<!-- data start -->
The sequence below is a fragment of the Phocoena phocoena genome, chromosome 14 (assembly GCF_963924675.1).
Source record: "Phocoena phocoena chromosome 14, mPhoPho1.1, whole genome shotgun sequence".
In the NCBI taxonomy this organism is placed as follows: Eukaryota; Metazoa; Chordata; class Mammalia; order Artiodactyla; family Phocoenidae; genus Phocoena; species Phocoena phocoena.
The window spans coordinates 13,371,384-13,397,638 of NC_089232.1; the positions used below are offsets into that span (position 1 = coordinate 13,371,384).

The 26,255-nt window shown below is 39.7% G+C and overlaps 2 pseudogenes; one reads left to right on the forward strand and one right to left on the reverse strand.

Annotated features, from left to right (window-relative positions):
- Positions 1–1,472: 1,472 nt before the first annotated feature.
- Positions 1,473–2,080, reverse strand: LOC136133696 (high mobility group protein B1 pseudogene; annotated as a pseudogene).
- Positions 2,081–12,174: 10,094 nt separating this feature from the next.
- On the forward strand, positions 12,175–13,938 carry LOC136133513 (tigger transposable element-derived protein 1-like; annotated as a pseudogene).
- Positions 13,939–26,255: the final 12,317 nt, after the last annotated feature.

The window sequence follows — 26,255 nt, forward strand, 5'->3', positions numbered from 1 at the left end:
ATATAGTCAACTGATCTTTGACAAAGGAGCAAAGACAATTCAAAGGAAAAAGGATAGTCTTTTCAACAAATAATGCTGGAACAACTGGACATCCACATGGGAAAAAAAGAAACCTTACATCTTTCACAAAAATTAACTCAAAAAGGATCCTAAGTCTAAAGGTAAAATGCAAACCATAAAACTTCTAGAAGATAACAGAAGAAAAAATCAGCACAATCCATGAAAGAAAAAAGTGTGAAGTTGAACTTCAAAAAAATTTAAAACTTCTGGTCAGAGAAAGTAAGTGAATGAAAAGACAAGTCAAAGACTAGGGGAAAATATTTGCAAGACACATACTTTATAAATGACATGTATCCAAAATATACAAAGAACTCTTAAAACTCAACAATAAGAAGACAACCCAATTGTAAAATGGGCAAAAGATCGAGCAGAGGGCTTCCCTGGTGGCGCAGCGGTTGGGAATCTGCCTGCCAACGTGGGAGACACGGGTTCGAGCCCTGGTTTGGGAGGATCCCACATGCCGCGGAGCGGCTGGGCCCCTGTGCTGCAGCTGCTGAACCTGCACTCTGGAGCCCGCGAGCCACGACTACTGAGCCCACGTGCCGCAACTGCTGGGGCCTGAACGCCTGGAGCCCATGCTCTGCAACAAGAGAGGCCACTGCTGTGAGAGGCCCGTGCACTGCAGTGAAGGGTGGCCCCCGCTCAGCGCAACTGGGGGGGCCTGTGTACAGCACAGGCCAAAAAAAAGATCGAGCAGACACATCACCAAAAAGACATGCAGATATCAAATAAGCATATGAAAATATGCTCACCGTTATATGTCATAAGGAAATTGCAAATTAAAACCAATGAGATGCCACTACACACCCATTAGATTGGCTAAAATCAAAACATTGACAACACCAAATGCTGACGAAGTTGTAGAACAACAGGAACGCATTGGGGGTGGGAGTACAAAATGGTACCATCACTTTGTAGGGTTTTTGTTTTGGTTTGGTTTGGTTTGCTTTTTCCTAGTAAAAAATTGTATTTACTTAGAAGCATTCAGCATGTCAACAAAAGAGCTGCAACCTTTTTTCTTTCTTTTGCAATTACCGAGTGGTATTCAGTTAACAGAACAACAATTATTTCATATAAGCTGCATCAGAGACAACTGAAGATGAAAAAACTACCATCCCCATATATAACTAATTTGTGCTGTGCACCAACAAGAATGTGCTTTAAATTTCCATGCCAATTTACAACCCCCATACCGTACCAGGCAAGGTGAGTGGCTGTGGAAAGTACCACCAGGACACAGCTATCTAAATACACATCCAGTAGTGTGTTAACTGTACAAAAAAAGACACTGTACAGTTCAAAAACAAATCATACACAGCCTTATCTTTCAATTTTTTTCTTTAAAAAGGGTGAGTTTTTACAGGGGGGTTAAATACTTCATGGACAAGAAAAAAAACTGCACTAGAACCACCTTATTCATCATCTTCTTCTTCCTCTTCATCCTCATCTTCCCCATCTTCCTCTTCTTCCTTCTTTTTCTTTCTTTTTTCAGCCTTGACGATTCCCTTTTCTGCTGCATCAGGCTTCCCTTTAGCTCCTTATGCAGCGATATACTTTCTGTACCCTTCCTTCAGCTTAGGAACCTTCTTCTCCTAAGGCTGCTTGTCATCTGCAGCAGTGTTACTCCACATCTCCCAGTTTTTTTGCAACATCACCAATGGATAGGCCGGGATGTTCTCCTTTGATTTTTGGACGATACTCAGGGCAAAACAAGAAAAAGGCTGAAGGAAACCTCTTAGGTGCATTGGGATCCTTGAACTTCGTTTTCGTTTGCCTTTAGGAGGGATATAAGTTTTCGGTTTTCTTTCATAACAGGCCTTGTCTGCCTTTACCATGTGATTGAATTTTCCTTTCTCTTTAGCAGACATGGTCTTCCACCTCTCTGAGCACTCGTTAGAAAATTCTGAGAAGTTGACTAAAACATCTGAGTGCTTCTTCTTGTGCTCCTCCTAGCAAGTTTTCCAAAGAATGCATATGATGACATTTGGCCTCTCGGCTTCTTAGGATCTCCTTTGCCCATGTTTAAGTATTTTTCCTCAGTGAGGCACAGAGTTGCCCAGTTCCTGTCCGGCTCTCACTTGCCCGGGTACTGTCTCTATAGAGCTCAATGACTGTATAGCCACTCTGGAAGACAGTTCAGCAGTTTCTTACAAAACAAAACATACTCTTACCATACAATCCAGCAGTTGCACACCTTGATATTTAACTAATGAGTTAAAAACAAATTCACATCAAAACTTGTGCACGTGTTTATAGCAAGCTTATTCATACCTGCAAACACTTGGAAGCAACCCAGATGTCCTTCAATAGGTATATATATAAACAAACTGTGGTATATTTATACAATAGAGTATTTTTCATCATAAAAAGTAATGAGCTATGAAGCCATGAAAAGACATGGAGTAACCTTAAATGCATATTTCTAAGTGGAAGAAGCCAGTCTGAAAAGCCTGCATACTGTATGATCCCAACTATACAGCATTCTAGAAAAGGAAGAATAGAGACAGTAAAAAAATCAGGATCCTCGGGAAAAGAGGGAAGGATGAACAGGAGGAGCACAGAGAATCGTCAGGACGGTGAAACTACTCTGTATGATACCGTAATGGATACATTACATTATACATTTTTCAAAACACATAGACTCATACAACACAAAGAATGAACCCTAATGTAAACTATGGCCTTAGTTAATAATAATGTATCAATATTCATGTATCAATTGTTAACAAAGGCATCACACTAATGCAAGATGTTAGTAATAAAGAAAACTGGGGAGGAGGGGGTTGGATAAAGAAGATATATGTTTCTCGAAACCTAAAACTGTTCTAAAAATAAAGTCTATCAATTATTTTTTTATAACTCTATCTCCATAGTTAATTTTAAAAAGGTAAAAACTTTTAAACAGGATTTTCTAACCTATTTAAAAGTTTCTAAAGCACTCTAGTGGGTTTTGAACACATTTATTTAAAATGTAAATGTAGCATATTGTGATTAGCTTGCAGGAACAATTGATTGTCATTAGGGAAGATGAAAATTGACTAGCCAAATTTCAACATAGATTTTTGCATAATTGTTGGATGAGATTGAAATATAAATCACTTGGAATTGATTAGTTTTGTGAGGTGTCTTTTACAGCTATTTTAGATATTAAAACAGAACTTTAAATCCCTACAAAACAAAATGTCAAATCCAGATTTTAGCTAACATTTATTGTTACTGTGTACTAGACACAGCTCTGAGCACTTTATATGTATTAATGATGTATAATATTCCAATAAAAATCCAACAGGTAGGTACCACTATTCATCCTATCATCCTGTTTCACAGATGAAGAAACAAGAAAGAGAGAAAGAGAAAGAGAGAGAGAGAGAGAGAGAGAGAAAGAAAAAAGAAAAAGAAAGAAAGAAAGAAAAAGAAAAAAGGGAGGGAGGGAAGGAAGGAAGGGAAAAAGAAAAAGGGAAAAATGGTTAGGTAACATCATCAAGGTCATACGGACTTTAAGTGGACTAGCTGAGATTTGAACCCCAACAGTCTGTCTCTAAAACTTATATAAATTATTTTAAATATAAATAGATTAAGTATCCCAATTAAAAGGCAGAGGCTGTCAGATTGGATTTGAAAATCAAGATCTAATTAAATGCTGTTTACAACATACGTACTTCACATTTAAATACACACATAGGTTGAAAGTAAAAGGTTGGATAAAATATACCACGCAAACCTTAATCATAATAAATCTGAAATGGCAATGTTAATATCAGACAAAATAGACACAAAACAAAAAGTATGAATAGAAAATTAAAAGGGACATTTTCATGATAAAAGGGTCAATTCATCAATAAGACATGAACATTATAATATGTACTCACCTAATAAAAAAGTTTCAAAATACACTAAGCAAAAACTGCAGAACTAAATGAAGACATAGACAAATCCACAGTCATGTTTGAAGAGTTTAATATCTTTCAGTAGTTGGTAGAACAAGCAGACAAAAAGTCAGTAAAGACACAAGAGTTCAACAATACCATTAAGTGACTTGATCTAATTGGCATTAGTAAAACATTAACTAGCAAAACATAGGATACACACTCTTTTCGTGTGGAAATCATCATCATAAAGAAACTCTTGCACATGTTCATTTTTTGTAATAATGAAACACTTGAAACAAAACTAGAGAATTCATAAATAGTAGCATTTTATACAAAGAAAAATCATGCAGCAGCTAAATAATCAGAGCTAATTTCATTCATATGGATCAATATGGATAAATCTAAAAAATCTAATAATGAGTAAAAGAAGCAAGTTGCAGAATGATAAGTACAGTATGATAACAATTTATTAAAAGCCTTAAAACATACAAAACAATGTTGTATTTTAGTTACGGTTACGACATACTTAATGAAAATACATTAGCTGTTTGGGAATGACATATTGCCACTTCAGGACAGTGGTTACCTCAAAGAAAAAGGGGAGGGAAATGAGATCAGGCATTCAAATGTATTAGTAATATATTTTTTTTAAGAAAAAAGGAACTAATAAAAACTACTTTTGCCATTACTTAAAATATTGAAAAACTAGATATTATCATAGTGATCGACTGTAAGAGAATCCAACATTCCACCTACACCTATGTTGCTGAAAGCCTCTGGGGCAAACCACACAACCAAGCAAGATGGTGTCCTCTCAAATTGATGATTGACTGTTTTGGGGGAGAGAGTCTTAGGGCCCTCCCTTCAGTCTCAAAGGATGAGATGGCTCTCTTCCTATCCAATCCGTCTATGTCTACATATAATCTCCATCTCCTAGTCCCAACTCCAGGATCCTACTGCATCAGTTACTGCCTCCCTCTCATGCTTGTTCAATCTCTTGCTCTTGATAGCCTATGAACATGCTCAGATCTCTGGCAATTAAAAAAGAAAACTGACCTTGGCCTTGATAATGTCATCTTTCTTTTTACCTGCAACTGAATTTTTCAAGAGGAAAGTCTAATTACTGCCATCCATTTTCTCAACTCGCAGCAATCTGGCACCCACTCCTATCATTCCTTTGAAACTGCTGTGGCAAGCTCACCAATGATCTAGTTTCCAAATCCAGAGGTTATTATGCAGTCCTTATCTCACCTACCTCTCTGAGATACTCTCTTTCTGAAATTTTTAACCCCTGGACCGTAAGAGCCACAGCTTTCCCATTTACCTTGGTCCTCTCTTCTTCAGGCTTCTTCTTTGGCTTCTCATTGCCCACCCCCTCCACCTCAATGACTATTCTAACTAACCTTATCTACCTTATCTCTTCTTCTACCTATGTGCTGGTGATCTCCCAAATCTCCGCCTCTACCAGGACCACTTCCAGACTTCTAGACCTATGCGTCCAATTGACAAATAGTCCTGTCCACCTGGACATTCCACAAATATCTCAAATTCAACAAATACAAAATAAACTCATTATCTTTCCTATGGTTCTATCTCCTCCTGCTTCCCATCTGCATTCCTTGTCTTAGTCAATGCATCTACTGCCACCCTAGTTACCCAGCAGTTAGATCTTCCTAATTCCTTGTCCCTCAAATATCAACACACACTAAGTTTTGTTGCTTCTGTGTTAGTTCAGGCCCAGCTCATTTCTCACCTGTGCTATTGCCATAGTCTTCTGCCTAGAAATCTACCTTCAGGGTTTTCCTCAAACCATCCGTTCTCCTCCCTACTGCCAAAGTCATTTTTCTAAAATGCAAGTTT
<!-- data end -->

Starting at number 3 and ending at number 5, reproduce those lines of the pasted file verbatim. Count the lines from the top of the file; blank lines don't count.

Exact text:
In the NCBI taxonomy this organism is placed as follows: Eukaryota; Metazoa; Chordata; class Mammalia; order Artiodactyla; family Phocoenidae; genus Phocoena; species Phocoena phocoena.
The window spans coordinates 13,371,384-13,397,638 of NC_089232.1; the positions used below are offsets into that span (position 1 = coordinate 13,371,384).

The 26,255-nt window shown below is 39.7% G+C and overlaps 2 pseudogenes; one reads left to right on the forward strand and one right to left on the reverse strand.